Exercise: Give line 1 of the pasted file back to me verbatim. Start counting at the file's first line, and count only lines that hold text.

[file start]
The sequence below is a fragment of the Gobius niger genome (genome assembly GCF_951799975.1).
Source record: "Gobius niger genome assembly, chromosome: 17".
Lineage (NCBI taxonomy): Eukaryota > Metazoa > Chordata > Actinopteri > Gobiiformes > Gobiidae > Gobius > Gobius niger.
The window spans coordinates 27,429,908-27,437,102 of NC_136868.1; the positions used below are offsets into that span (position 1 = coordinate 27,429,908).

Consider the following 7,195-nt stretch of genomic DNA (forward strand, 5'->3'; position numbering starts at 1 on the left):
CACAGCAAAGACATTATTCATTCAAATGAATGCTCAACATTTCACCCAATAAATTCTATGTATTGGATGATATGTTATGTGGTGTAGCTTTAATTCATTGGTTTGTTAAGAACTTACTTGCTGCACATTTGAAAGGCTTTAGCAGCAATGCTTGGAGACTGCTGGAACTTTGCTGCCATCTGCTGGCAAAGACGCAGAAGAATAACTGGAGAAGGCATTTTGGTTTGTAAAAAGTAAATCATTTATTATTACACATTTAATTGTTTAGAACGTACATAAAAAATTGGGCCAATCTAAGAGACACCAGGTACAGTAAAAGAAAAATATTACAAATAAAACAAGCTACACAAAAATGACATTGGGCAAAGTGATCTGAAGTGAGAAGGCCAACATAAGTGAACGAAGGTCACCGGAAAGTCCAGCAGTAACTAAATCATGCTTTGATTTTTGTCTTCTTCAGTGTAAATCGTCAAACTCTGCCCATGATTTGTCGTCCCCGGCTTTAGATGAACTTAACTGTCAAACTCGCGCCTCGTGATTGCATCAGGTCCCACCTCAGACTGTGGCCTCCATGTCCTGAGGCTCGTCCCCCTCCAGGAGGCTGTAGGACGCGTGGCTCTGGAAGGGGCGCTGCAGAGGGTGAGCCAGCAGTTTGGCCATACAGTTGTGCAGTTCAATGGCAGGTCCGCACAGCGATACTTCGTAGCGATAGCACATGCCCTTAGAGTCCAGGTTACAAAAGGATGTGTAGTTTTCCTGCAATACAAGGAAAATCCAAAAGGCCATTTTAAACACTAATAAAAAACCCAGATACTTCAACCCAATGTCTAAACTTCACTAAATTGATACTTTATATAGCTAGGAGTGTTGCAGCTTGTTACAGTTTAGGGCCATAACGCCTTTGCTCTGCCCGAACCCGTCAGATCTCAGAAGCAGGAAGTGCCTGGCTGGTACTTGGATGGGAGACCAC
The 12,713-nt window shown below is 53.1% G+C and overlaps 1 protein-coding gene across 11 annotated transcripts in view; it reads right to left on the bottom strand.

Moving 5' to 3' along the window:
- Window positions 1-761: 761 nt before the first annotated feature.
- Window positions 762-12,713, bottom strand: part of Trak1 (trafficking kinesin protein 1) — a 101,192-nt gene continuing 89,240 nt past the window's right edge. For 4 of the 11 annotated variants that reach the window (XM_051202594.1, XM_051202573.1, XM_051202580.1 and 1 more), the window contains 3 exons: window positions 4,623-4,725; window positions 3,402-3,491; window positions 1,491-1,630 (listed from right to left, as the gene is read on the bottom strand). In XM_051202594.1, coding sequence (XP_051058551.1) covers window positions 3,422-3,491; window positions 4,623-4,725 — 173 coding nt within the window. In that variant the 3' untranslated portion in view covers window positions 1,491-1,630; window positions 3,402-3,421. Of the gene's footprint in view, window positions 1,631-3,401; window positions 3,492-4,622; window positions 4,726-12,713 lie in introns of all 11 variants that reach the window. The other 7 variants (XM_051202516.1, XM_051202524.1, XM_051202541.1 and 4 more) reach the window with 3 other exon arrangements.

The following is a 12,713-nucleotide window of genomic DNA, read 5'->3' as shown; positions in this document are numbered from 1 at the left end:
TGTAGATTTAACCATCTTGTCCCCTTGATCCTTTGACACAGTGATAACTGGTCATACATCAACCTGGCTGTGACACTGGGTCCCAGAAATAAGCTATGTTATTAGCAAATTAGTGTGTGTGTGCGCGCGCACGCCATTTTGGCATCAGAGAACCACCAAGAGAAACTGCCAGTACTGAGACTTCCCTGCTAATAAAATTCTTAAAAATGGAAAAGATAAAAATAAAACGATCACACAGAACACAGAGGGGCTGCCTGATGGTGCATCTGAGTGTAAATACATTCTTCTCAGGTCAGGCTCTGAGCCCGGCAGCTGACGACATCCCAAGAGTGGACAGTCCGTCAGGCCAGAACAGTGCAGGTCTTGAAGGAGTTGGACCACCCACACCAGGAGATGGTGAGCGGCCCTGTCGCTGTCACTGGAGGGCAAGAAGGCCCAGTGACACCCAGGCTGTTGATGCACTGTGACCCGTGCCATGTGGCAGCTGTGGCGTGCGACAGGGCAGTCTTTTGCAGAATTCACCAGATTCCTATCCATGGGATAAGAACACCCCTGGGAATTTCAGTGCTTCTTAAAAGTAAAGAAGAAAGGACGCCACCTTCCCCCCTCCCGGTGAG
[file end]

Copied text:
The sequence below is a fragment of the Gobius niger genome (genome assembly GCF_951799975.1).